Eddie Lampert boosts his Sears stake. Why?
Insiders may sell for any number of reasons, but they buy for only one.
Even the most die-hard bear has to be at least a little nervous. It's not like he's making a symbolic move to invest in a company he happens to run. He already owns 25 million shares and through various partnerships, he has some degree of control over an additional 33.8 million.
Looking at the fundamentals, there is no outwardly visible sign of a major recovery taking place. The balance sheet is still deteriorating with shareholder equity falling from $9.1 billion in 2010 to $3.9 billion in October of 2012. Q4 earnings were better than expected but that’s hardly a trend.
Competitors like Target (TGT) saw a net income of $3 billion compared to Sears which saw negative earnings of -$930 million. Earnings per share sit at -$8.78, compared to Target's $4.52. That puts Sears roughly in-line with JC Penney (JCP).
Does SHLD have a chart that's worth $55 million? In March of 2012, the stock reached a 52-week high of $85.90. Since that time, it has lost 46% of its value after a 40% drop in just one month from November to December.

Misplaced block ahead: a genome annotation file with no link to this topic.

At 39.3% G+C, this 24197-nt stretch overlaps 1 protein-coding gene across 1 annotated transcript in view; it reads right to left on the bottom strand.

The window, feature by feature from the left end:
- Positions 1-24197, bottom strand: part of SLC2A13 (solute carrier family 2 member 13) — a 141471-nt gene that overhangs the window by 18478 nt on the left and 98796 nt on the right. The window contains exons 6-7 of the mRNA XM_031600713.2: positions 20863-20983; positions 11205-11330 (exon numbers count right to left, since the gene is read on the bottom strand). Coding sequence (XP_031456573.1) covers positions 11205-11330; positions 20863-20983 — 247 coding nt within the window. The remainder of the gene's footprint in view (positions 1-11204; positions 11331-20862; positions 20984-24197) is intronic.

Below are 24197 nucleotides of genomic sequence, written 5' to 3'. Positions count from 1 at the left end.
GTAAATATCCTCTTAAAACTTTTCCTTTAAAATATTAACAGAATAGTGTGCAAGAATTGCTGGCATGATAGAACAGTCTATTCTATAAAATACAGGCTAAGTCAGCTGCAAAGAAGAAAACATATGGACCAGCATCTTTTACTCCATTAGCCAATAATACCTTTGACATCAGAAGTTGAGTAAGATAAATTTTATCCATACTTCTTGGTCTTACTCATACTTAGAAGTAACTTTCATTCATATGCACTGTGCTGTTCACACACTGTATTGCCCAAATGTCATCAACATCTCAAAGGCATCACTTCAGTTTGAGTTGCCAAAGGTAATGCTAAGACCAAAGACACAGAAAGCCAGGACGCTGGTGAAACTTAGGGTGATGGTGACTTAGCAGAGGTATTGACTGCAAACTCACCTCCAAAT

After Tuesday's 5.5% gain, the stock pushed above its 50-day moving average (DMA) and doesn't face strong resistance until it reaches the 200-DMA, which sits at $48.99. If it can break through that level, there isn't a lot of resistance above. With a short interest of more than 10%, there is potential for a near-term short squeeze, although Tuesday's news likely sent some bears running. Of course, without a strong catalyst, upside is limited regardless of the chart.
But Lampert isn't looking to day trade the company. Some bloggers noted that Vornado Realty Trust (VNO) dumped half of its position in JC Penney causing the stock to tumble 9% Tuesday. Suggestions circulated that Vornado might purchase a portion of Sears' real estate holdings, valued at an estimated $12 billion, according to the widely quoted Fairholme Case Study III.
Others note that it's not important to know the reason behind the purchase. If the CEO is adding $55 million worth of stock to his personal portfolio, he believes the stock is going higher and that is a bull case regardless of the reason why.
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Try as the bears might, they couldn't break U.S. stocks. But investors still face frothy prices and considerable headwinds.
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